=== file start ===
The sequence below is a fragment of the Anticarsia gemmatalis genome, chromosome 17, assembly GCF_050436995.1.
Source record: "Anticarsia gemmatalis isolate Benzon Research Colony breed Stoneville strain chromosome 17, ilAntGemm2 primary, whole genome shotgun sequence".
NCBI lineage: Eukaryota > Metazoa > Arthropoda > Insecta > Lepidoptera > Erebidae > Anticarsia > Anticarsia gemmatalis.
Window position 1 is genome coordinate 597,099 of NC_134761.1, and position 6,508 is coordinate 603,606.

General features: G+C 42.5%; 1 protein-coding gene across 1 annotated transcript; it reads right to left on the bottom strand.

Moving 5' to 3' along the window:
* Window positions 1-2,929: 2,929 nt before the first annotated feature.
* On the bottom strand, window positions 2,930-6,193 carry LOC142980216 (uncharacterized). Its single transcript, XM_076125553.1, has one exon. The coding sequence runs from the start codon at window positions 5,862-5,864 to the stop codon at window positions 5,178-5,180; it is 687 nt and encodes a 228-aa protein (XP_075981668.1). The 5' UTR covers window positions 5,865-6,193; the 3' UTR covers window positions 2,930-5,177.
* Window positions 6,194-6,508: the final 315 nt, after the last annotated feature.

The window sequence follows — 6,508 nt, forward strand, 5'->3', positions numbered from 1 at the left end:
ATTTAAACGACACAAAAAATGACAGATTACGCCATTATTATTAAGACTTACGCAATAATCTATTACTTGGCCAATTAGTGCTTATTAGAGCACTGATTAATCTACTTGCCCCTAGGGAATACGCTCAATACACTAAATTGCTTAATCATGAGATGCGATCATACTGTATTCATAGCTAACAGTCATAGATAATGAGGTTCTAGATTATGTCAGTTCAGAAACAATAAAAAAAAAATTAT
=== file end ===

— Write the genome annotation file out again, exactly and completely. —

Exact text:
The sequence below is a fragment of the Anticarsia gemmatalis genome, chromosome 17, assembly GCF_050436995.1.
Source record: "Anticarsia gemmatalis isolate Benzon Research Colony breed Stoneville strain chromosome 17, ilAntGemm2 primary, whole genome shotgun sequence".
NCBI lineage: Eukaryota > Metazoa > Arthropoda > Insecta > Lepidoptera > Erebidae > Anticarsia > Anticarsia gemmatalis.
Window position 1 is genome coordinate 597,099 of NC_134761.1, and position 6,508 is coordinate 603,606.

General features: G+C 42.5%; 1 protein-coding gene across 1 annotated transcript; it reads right to left on the bottom strand.

Moving 5' to 3' along the window:
* Window positions 1-2,929: 2,929 nt before the first annotated feature.
* On the bottom strand, window positions 2,930-6,193 carry LOC142980216 (uncharacterized). Its single transcript, XM_076125553.1, has one exon. The coding sequence runs from the start codon at window positions 5,862-5,864 to the stop codon at window positions 5,178-5,180; it is 687 nt and encodes a 228-aa protein (XP_075981668.1). The 5' UTR covers window positions 5,865-6,193; the 3' UTR covers window positions 2,930-5,177.
* Window positions 6,194-6,508: the final 315 nt, after the last annotated feature.

The window sequence follows — 6,508 nt, forward strand, 5'->3', positions numbered from 1 at the left end:
ATTTAAACGACACAAAAAATGACAGATTACGCCATTATTATTAAGACTTACGCAATAATCTATTACTTGGCCAATTAGTGCTTATTAGAGCACTGATTAATCTACTTGCCCCTAGGGAATACGCTCAATACACTAAATTGCTTAATCATGAGATGCGATCATACTGTATTCATAGCTAACAGTCATAGATAATGAGGTTCTAGATTATGTCAGTTCAGAAACAATAAAAAAAAAATTAT